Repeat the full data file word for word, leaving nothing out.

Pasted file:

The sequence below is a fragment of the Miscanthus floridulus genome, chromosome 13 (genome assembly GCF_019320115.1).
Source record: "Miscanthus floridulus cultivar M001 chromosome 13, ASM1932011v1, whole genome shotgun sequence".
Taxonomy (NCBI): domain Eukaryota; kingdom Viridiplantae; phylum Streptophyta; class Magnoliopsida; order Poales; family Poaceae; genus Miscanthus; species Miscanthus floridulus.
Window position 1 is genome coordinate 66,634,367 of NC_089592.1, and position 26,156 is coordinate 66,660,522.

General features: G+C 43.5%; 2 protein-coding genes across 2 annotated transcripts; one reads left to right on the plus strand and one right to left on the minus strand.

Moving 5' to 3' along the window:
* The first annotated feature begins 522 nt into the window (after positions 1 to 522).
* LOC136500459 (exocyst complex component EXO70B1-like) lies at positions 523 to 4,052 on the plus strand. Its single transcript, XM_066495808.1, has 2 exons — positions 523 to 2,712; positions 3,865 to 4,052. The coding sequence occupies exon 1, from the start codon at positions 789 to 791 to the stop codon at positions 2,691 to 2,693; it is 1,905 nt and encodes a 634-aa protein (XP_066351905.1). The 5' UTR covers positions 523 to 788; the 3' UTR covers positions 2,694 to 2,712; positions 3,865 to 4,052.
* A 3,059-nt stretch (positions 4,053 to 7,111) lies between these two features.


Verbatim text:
The sequence below is a fragment of the Miscanthus floridulus genome, chromosome 13 (genome assembly GCF_019320115.1).
Source record: "Miscanthus floridulus cultivar M001 chromosome 13, ASM1932011v1, whole genome shotgun sequence".
Taxonomy (NCBI): domain Eukaryota; kingdom Viridiplantae; phylum Streptophyta; class Magnoliopsida; order Poales; family Poaceae; genus Miscanthus; species Miscanthus floridulus.
Window position 1 is genome coordinate 66,634,367 of NC_089592.1, and position 26,156 is coordinate 66,660,522.

General features: G+C 43.5%; 2 protein-coding genes across 2 annotated transcripts; one reads left to right on the plus strand and one right to left on the minus strand.

Moving 5' to 3' along the window:
* The first annotated feature begins 522 nt into the window (after positions 1 to 522).
* LOC136500459 (exocyst complex component EXO70B1-like) lies at positions 523 to 4,052 on the plus strand. Its single transcript, XM_066495808.1, has 2 exons — positions 523 to 2,712; positions 3,865 to 4,052. The coding sequence occupies exon 1, from the start codon at positions 789 to 791 to the stop codon at positions 2,691 to 2,693; it is 1,905 nt and encodes a 634-aa protein (XP_066351905.1). The 5' UTR covers positions 523 to 788; the 3' UTR covers positions 2,694 to 2,712; positions 3,865 to 4,052.
* A 3,059-nt stretch (positions 4,053 to 7,111) lies between these two features.